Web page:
Tales of dead phones, balky internet connections and interminable customer service delays were on tap Wednesday at a public hearing in Lakeville, part of a state inquiry into Frontier Communications.

The Minnesota Public Utilities Commission (PUC) opened a case against the telecommunications company earlier this year after receiving a deluge of complaints about Frontier's service. The last two of six statewide public meetings were held Wednesday.

"Whenever we had moisture or rain, it rendered our landline service inoperable," said Harry Tolzman, one of about 50 people who attended an afternoon hearing at Lakeville's Heritage Center. "You just couldn't use it."

Tolzman, of Waterville, said he repeatedly called Frontier's customer service and was finally told a new cable would be laid next to his house. But he said the cable wasn't properly installed and he still has phone service problems when it rains.

Dave Davenport, of the Lakeville area, said he's had persistent interruptions with his Frontier internet service. "They gave me supposedly high-speed internet, and that's what I have been paying for. But it wasn't high speed," he said. "I used to have more hair, but I pulled it out."

Kevin Saville, an attorney for the company, told meeting attendees that "on behalf of Frontier, I apologize we didn't handle your service situations appropriately. I commit to you on behalf of the company that we will follow up and address your concerns."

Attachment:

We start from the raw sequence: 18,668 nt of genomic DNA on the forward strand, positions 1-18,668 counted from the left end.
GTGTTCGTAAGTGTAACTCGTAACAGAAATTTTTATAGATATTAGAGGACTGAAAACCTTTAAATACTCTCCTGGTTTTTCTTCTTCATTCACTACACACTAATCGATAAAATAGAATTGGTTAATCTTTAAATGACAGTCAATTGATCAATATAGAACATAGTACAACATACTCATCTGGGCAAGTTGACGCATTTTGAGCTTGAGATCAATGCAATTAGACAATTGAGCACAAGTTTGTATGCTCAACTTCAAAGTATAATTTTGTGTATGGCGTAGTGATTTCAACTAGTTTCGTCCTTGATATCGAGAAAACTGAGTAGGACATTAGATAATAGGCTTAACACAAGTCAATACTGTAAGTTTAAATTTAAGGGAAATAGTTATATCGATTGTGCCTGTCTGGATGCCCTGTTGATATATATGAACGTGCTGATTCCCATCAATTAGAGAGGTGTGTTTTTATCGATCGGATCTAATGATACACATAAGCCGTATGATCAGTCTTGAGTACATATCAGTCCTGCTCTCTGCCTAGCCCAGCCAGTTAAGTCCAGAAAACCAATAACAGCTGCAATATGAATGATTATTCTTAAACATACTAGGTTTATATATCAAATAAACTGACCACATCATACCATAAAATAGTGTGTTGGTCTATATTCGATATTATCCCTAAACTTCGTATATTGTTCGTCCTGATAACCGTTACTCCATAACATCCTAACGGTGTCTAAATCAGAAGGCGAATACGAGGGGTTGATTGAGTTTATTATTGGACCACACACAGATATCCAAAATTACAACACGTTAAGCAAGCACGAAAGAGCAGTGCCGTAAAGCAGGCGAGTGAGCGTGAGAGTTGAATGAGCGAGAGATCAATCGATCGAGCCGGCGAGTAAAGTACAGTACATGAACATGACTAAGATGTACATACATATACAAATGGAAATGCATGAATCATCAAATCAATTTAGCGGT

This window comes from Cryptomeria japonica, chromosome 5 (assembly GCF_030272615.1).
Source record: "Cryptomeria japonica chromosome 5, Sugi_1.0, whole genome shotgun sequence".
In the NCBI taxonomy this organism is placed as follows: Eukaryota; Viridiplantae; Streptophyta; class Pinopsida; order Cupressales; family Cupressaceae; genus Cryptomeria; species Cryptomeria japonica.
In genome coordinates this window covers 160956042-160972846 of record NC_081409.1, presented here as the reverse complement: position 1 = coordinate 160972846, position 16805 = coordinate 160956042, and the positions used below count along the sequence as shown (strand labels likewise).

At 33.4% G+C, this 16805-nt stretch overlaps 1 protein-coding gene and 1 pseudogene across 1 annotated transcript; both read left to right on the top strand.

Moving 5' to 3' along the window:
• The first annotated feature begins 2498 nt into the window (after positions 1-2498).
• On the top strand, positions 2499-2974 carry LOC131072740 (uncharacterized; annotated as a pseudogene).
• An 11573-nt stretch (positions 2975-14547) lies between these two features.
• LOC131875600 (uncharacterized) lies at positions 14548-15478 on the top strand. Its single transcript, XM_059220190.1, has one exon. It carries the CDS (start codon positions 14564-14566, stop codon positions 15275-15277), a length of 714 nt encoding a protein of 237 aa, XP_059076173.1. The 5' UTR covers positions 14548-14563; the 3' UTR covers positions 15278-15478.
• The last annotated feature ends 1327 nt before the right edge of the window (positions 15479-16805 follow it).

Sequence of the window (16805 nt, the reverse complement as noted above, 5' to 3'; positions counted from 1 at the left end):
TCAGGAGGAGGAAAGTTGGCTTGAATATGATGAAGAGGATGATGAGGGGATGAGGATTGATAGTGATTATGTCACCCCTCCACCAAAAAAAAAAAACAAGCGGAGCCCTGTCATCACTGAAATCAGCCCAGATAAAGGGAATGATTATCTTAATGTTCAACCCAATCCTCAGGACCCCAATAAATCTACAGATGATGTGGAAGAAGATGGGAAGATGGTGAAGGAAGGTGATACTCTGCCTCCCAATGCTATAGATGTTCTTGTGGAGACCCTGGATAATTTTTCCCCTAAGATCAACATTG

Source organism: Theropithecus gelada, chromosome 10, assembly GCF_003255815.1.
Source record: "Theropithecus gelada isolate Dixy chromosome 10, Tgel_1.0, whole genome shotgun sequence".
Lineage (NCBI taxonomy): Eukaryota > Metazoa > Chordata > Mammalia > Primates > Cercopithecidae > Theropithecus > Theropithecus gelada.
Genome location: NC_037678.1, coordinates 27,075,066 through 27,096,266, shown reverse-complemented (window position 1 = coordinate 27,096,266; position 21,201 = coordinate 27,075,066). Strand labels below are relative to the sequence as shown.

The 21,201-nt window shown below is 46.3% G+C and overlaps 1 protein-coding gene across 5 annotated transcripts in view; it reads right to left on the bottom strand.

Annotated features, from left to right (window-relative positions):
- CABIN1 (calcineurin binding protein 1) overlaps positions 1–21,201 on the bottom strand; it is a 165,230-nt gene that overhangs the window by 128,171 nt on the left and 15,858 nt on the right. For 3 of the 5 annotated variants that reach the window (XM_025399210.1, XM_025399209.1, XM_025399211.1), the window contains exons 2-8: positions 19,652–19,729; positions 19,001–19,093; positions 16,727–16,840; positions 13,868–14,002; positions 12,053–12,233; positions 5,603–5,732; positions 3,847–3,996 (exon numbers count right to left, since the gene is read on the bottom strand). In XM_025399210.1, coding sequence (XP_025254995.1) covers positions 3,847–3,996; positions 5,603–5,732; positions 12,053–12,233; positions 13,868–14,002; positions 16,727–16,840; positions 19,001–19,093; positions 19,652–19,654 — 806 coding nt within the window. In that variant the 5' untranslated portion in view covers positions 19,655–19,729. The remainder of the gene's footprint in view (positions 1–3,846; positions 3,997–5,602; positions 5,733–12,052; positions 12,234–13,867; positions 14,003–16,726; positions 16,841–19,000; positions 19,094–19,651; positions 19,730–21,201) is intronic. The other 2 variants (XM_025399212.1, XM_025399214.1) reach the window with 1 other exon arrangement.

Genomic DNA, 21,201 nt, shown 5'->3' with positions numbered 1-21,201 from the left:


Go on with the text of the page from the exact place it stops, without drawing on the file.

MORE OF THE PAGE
Stamford, Conn.-based Frontier has almost 100,000 landline customers in Minnesota, many of whom live in rural northeastern and southern Minnesota. But the publicly traded company also covers parts of Apple Valley, Farmington, Burnsville, Rosemount and Lakeville in the metro area.

Frontier appears to be the third-largest landline phone service provider in Minnesota.

The PUC, after receiving 106 complaints in early 2018 about Frontier's service, began an inquiry in February. A month later, the PUC ordered the Minnesota Department of Commerce to do a formal investigation of Frontier's compliance with state customer service regulations.

Since opening the Frontier case, the PUC has received 530 more complaints about the company.

"This is the first time we have seen this level of complaints about a member of the telecommunications industry," Greg Doyle, the commerce department's manager of telecommunications said at the Lakeville meeting.

As part of the state investigation, six public hearings were scheduled across the state: one in Ely, McGregor, Wyoming and Slayton and two in Lakeville.

Many complainants have said Frontier is their only option for internet service. The PUC has allowed comments on internet service at public meetings and in written correspondence, but the commission may be able to do little or nothing about them.

While the PUC oversees landline phone service, federal law generally prohibits state regulation of internet service.

In addition to Frontier customers, a union representative for the company's field technicians spoke at the Wednesday afternoon hearing in Lakeville.

"Frontier has not invested sufficiently in its network in Minnesota," said Mark Doffing, president of Local 7270 of the Communications Workers of America (CWA). "Our technicians are forced to Jerry-rig quick fixes because Frontier won't repair or replace damaged cables, poles cabinets and other infrastructure."

He added that Frontier has reduced the ranks of its technicians, and that as a result, customers are left "waiting many days for repairs."

Javier Mendoza, Frontier's vice president of corporation communications, said "we disagree with the CWA's assertions." He said Frontier serves many high-cost rural areas in Minnesota and other states. "The story here is the high cost of delivering service."